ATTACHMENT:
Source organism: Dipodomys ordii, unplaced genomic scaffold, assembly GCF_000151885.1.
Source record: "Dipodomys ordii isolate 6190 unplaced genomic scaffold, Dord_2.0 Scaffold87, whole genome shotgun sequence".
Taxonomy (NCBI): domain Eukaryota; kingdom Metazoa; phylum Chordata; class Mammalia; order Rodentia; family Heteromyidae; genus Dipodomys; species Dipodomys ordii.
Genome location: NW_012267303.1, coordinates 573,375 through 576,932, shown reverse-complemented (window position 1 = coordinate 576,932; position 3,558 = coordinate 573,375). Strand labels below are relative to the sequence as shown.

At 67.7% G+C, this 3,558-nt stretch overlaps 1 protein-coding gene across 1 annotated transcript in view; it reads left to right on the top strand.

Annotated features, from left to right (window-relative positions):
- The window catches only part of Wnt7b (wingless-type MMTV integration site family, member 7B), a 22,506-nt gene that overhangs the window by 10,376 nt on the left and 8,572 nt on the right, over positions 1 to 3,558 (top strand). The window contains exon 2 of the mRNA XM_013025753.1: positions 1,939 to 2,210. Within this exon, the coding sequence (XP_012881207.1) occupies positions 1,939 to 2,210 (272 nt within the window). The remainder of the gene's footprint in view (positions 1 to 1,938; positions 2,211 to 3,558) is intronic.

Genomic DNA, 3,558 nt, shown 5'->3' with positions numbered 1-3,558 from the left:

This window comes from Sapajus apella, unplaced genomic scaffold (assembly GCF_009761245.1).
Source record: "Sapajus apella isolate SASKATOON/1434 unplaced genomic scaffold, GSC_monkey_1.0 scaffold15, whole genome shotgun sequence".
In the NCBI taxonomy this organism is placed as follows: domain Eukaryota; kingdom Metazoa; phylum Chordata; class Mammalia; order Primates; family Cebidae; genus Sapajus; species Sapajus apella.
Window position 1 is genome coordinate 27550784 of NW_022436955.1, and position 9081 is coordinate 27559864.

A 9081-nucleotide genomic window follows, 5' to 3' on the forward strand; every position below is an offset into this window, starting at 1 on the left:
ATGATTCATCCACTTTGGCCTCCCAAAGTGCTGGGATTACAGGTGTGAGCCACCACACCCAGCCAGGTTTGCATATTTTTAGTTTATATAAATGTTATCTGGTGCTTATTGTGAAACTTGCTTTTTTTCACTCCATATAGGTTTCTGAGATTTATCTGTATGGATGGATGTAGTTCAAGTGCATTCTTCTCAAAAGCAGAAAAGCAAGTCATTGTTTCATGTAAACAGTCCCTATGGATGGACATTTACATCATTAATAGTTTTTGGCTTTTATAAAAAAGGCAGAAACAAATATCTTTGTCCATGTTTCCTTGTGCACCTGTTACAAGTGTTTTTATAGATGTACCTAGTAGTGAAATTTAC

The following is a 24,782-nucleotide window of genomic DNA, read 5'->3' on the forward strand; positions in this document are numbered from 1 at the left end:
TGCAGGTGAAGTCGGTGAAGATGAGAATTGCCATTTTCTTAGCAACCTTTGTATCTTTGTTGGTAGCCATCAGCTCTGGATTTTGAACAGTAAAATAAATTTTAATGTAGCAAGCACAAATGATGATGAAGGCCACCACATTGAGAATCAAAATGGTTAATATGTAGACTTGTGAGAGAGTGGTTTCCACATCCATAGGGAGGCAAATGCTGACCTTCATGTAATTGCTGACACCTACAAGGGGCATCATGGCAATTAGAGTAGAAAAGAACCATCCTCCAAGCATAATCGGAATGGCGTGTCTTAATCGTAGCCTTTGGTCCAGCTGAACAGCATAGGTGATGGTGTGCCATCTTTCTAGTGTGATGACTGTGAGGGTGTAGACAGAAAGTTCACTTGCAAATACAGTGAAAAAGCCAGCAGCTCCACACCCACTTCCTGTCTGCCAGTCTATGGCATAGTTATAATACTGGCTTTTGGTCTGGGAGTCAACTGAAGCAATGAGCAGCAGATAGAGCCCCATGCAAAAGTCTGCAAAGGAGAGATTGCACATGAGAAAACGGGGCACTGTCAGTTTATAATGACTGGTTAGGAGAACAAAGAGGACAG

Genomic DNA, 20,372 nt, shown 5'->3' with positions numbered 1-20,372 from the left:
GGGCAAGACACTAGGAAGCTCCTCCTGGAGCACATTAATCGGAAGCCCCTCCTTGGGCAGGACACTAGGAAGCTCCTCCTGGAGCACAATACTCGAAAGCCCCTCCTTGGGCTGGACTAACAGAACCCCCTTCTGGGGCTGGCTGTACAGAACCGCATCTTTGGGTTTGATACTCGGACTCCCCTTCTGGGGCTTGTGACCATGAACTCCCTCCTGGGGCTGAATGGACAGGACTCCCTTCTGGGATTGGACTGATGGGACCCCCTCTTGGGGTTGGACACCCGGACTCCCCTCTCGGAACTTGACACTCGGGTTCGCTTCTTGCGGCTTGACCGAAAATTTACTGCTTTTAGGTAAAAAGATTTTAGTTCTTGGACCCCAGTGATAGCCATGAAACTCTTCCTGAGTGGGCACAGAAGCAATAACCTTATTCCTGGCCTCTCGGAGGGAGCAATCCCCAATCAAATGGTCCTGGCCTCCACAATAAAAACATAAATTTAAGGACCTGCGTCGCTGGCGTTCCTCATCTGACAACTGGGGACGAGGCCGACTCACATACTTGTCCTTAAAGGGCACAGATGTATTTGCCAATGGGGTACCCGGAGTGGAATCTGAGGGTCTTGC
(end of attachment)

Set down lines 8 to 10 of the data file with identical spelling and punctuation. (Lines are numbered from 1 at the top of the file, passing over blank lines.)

Genomic DNA, 3,558 nt, shown 5'->3' with positions numbered 1-3,558 from the left:

This window comes from Sapajus apella, unplaced genomic scaffold (assembly GCF_009761245.1).
Source record: "Sapajus apella isolate SASKATOON/1434 unplaced genomic scaffold, GSC_monkey_1.0 scaffold15, whole genome shotgun sequence".